Olivia’s eyes scan the crowd and instantly fall on me. She gives me a wave and a bright smile, before making her way through the crowd towards me. A few people take a Jell-O shot as she passes.
“Greer, so glad you could make it!” She yells over the music. She picks a blue Jello shot off the tray and thrusts it under my nose. “They’re my secret recipe, try one!”
I watch as someone else takes a Jell-O shot from the tray and downs it in one gulp. I deem them safe and take the small cup from her. She smiles as I bring it to my lips. It surprisingly tastes good and I can barely taste the alcohol in it.
“Have fun, Greer!” She says to me as she leaves.
Adam stares around at us for a moment before taking my hand, “Let’s dance!”
I agree and we step out into the makeshift dance floor.
I’m not a drinker, let’s just get that out of the way first.
Back in my old life, I always had either soda or water. I prided myself on being smarter than every other drunken, hormonal teenager at the parties I attended. Yet, here I was taking Jell-O shots and drinking a fuzzy navel.
I can already feel the effects the tiny amount of alcohol I consumed has given me. I’m giddy and if I move too fast, the room spins around me. Adam seems to share in my giddiness, but he hasn’t been drinking. His hands are on my waist as we dance to the music. He has a bright smile plastered across his face. We’re both sweating.
I finally tell Adam that I have to sit down and he leads me off into the den. There’s a couple of people seated inside talking, most of them are couples. Adam sits us down on the couch and rests his head back against the couch.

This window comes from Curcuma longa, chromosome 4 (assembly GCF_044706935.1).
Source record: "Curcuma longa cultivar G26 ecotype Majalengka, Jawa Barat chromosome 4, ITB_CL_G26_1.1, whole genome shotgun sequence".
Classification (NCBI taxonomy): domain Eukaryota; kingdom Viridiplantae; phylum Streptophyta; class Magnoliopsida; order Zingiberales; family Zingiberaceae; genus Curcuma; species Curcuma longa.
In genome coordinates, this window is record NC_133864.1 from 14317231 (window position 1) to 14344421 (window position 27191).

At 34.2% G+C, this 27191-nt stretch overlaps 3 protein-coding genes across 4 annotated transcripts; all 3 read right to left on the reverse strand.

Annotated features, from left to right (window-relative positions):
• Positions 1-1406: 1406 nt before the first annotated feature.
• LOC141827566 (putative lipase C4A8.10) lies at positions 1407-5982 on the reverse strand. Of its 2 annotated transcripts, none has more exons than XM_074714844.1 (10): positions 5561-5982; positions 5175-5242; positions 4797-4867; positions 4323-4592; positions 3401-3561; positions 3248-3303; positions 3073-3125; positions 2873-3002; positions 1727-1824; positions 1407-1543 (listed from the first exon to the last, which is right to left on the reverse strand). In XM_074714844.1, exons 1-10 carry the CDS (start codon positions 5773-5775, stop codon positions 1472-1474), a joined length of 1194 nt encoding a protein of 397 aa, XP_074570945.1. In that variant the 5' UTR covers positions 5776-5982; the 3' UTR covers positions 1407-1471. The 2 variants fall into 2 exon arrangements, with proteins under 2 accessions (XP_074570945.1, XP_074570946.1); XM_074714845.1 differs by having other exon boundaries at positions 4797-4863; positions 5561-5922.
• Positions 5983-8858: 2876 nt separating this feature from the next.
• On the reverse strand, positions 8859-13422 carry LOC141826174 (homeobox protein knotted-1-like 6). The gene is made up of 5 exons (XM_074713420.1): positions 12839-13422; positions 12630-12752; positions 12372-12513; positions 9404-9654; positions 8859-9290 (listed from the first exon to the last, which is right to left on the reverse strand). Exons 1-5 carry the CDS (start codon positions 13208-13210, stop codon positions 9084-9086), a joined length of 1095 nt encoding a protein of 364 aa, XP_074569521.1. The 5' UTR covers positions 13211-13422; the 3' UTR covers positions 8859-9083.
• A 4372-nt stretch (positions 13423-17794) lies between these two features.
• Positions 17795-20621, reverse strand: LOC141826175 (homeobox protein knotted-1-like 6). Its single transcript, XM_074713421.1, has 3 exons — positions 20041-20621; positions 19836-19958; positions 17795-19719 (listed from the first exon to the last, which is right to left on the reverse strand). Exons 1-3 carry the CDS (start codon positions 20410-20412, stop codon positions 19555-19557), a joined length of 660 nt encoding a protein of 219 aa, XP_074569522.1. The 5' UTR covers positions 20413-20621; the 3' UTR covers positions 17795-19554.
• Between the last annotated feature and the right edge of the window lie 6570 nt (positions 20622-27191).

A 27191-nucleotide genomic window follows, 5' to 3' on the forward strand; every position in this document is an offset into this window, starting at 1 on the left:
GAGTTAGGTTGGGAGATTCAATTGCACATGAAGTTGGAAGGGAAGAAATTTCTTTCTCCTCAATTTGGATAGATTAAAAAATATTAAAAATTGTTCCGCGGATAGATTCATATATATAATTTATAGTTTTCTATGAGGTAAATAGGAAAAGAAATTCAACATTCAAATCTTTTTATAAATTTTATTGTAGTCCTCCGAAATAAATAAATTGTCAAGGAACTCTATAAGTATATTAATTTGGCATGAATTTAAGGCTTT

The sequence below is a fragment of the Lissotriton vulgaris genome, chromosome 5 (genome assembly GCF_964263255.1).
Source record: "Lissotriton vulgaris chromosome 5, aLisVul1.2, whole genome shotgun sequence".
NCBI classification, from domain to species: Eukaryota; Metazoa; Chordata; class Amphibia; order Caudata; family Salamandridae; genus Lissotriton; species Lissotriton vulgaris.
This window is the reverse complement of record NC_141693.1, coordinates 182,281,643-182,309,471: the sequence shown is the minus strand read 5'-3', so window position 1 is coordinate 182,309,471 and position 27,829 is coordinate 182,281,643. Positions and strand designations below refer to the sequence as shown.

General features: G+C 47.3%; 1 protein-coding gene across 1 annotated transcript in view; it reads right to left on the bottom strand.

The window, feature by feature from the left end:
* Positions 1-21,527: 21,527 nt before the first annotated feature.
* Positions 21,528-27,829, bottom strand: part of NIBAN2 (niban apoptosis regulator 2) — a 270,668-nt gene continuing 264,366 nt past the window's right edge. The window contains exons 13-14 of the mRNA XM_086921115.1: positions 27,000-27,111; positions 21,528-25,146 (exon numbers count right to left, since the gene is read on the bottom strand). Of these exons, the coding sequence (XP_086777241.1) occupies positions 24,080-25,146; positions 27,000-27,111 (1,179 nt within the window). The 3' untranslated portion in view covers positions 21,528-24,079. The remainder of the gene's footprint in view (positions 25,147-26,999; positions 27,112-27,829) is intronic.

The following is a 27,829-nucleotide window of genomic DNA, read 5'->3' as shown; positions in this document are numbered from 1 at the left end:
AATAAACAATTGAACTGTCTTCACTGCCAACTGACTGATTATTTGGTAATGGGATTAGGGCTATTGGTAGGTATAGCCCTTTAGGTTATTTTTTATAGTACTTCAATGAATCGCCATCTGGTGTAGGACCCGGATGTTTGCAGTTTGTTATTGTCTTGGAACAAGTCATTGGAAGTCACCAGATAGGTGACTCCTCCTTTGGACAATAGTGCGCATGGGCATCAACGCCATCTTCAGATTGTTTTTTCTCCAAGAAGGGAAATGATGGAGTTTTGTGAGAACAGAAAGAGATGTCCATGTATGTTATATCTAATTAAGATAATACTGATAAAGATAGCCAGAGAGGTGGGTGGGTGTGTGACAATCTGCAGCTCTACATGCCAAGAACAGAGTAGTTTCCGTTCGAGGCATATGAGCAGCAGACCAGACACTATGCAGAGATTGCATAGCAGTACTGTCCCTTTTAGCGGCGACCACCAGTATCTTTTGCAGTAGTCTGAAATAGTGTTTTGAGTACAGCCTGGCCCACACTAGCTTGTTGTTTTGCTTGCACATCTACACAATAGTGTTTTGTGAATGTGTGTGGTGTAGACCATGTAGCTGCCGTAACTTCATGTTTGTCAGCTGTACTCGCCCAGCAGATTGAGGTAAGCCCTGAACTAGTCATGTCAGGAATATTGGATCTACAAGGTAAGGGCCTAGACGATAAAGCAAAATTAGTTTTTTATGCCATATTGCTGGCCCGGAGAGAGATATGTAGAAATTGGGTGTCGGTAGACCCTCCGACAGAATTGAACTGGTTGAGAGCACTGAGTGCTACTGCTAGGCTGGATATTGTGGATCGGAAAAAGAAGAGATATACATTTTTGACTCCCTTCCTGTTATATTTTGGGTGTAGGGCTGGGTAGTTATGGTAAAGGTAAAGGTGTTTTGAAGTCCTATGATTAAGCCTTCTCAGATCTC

“Are you having fun?” He asks me, sounding breathless.
I nod quickly, “I am, actually.”
He turns his head to study me, “Was it a drunk driver that killed your parents?”
The question comes out of nowhere and causes my heart to stall. Even though Leo had drilled me with the cover story of my parents’ death, I wasn’t ready to answer the question.
“Wow, I really wish I can blame that on the alcohol.” He says with wide eyes. “I can’t believe I just asked you that. Of course, you wouldn’t want to talk about it.”
I shake my head, clear my throat, and give him a tight-lipped smile. “It wasn’t a drunk driver.”
Leo said that a drunk driver would cause too much suspicion. He said that people would be more likely to investigate the story. Although, if someone googled my parents’ name they’d find a fake news story about what happened. Someone involved in my case made sure that no one would ever be able to see what really happened to them.
“It was raining and my dad lost control of the car.” I explained, sadness seeping into my voice. Anyone else would think my sadness came from remembering that night. Instead, it came from having to lie to everyone about what really happened to them.
“Were you in the car?” He asks.
I shake my head, “I was at home.”
“I’m really sorry, Greer.” He rests a reassuring hand on my shoulder and gives it a gentle squeeze.
“Thanks.” I tell him.
Silence envelopes us now. Unintentionally, Adam had made things awkward. I didn’t want anyone asking about my parents or my life for that matter. That meant having to lie to them even more than I already am.
Adam stands to his feet a moment later and shakes his empty cup, “I’m going to get a refill, want one?”
I shake my head no. I don’t want to add alcohol to the mix right now. My small buzz is gone and I don’t want to replace it. I watch my friend disappear into the throng of dancing bodies. A minute later, I’m starting to feel uncomfortable sitting amongst the couples that are making out around me.